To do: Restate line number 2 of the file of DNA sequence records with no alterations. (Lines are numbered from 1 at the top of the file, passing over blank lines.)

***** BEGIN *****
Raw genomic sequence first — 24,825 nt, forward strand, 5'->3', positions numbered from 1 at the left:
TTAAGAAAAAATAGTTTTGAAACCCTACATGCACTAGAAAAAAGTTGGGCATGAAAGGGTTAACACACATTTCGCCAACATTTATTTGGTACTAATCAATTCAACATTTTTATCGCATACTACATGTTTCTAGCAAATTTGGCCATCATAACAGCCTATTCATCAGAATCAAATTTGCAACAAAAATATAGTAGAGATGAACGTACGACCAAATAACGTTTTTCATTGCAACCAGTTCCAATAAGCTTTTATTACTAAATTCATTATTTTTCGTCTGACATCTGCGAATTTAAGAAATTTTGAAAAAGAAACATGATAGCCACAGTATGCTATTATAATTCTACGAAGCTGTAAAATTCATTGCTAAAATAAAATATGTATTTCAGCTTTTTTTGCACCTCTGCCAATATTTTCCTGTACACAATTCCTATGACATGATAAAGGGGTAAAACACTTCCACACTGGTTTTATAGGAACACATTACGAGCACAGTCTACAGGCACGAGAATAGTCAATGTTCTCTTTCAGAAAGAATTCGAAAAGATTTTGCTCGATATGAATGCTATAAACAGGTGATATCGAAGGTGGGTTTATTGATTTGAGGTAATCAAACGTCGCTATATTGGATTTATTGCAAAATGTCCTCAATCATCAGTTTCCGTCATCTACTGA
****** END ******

TTAAGAAAAAATAGTTTTGAAACCCTACATGCACTAGAAAAAAGTTGGGCATGAAAGGGTTAACACACATTTCGCCAACATTTATTTGGTACTAATCAATTCAACATTTTTATCGCATACTACATGTTTCTAGCAAATTTGGCCATCATAACAGCCTATTCATCAGAATCAAATTTGCAACAAAAATATAGTAGAGATGAACGTACGACCAAATAACGTTTTTCATTGCAACCAGTTCCAATAAGCTTTTATTACTAAATTCATTATTTTTCGTCTGACATCTGCGAATTTAAGAAATTTTGAAAAAGAAACATGATAGCCACAGTATGCTATTATAATTCTACGAAGCTGTAAAATTCATTGCTAAAATAAAATATGTATTTCAGCTTTTTTTGCACCTCTGCCAATATTTTCCTGTACACAATTCCTATGACATGATAAAGGGGTAAAACACTTCCACACTGGTTTTATAGGAACACATTACGAGCACAGTCTACAGGCACGAGAATAGTCAATGTTCTCTTTCAGAAAGAATTCGAAAAGATTTTGCTCGATATGAATGCTATAAACAGGTGATATCGAAGGTGGGTTTATTGATTTGAGGTAATCAAACGTCGCTATATTGGATTTATTGCAAAATGTCCTCAATCATCAGTTTCCGTCATCTACTGA